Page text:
Hurricane Sandy ravaged large parts of New York City and New Jersey, flooding streets and homes, washing away piers, cutting down trees and power lines, forcing people to flee their homes, scrounge for food, line up for gas and search for power to charge their cell phones.
While metro New York residents are looking forward to a return to normalcy, some national security analysts are warning that what Americans in the Northeast experienced temporarily could be the merest foretaste of what all Americans can expect if action is not taken to prevent a full-blown assault on vital U.S. infrastructures.
Indeed, while surveys show most Americans thought this week’s U.S. presidential election was all about the economy, these voices are saying the threat from countries like Iran or North Korea may restore foreign and defense policy to voters’ top concerns.
At issue is the danger of an electromagnetic pulse (EMP) attack, a plausible nuclear threat that has gotten no attention in the recent campaign.
Whereas military planners used to focus on nuclear weapons deployed against a major U.S. population center, which would take a fair amount of sophistication to target precisely, the new worry concerns a nuclear explosion detonated at high altitude.
A rogue band of terrorists or nuclear rogue state like Iran may be in a position to launch a single nuclear payload into the atmosphere above the United States, and thereby incapacitate every electric system in the U.S. Hospitals would be without power, banks could not transfer funds electronically, people could not use credit cards or cell phones.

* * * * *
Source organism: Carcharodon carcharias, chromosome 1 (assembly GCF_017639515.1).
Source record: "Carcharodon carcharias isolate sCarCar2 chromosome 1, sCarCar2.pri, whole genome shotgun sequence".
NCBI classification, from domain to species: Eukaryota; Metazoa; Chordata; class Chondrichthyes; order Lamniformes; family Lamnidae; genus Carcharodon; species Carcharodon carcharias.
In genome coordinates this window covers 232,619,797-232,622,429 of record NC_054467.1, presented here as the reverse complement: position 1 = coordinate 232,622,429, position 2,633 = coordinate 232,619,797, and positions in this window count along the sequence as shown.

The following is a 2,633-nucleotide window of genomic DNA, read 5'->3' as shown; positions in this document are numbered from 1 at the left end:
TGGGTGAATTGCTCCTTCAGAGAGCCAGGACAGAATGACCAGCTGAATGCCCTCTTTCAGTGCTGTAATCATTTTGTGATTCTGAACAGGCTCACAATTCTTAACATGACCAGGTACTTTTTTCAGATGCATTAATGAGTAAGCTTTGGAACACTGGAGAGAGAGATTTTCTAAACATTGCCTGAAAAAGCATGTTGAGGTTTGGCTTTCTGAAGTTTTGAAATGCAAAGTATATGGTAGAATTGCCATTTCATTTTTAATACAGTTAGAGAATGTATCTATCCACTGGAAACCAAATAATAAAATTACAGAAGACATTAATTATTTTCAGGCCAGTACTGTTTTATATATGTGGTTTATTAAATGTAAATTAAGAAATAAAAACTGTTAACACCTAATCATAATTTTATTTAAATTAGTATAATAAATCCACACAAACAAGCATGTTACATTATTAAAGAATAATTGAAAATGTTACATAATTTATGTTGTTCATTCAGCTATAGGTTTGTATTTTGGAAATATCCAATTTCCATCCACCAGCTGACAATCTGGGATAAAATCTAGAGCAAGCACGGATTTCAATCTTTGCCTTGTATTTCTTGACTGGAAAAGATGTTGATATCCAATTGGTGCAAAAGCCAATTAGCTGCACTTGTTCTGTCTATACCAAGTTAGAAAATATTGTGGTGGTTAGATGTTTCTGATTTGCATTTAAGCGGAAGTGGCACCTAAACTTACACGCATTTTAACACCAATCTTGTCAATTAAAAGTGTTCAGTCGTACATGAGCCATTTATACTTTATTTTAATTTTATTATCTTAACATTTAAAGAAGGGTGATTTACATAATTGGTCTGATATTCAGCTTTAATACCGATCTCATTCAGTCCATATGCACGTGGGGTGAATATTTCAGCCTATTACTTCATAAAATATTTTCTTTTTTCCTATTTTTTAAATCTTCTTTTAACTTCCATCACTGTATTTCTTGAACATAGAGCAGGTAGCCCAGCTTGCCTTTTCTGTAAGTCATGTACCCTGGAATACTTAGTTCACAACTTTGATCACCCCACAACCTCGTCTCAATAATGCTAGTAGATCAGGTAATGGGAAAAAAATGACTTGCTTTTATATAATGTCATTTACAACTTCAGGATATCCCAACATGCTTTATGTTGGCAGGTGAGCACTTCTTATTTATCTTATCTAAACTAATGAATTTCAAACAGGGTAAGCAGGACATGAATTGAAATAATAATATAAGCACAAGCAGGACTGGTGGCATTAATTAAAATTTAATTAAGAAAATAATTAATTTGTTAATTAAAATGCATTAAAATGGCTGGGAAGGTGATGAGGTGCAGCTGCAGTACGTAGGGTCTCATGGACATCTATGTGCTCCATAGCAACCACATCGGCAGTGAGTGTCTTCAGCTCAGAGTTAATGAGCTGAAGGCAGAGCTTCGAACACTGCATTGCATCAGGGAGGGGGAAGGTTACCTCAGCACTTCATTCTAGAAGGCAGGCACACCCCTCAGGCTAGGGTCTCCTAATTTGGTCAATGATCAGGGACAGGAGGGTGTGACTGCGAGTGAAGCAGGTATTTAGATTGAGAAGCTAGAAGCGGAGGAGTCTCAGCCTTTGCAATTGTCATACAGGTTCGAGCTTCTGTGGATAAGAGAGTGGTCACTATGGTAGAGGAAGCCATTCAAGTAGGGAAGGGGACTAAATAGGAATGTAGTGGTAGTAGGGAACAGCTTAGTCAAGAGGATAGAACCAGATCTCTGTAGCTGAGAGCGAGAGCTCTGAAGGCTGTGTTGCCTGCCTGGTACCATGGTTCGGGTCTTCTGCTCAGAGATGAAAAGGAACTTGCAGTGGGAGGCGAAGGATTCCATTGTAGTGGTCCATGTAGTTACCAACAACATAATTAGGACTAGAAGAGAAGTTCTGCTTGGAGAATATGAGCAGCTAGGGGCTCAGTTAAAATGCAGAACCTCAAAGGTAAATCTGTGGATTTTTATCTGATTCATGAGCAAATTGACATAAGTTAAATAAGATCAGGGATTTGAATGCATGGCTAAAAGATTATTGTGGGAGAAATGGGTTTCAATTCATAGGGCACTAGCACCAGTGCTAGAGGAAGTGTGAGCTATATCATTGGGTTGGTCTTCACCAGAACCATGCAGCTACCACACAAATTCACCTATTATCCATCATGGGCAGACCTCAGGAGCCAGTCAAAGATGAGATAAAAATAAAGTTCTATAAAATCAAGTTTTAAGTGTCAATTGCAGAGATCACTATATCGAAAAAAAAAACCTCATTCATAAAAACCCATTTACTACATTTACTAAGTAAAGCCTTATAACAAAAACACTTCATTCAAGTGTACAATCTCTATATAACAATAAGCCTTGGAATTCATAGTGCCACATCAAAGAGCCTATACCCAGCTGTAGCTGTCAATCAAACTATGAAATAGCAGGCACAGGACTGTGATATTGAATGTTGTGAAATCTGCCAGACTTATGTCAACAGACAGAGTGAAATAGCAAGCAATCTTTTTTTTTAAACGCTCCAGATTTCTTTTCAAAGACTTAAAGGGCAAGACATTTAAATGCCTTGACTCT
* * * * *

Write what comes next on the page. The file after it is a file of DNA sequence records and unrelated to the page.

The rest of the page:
The Obama Administration is currently developing an executive order on the issue of cybersecurity.
Concern over an EMP attack prompted the U.S. to set up in 2001 a commission to study the nature of the threat, the vulnerabilities of U.S. military and civilian systems and the capacity of the U.S. to recover from an attack.
Its 2008 official report warned: “An EMP attack potentially could disrupt or collapse the food infrastructure over a large region encompassing many cities for a protracted period of weeks, months or even longer. Widespread damage of the infrastructures would impede the ability of undamaged fringe areas to aid in recovery. Therefore, it is highly possible that the recovery time would be very slow and the amount of human suffering great, including loss of life.”
The commission’s 2004 official report stated that “…some potential sources of EMP threats are difficult to deter—they can be terrorist groups that have no state identity, have only one or a few weapons, and are motivated to attack the U.S. without regard for their own safety. Rogue states, such as North Korea and Iran, may also be developing the capability to pose an EMP threat to the United States, and may also be unpredictable and difficult to deter.”
Indeed, Iran recently announced its intention to project its naval power off the U.S. coastline in the next few years, making vivid the possibility of ship-based EMP assault. A fresh Congressional Research Service report issued last month by a naval analyst warns of a lower-level worry – that the Chinese military is working on electromagnetic systems to disrupt U.S. warfighting capabilities. The purpose of these “low-yield EMP warheads” would be to disable U.S. aircraft carriers in a future conflict over Taiwan.
But the bigger danger that has EMP activists concerned, is of a single, crude nuclear device with a primitive missile device of the kind Iran or Iranian-sponsored terrorists could deliver.
A bipartisan, nonprofit organization dedicated to forestalling the danger of the EMP threat called EMPACT America has organized around this issue.
Also, Congress is considering the Shield Act (H.R. 668), which would empower the Federal Energy Regulatory Commission to protect the national electric grid by ensuring there are enough extra-high-voltage transformers to survive and recover from an EMP attack. That bill was referred to a subcommittee last year and has yet to receive a full hearing.
This article was originally posted at AdvisorOne.com, a sister site of Credit Union Times.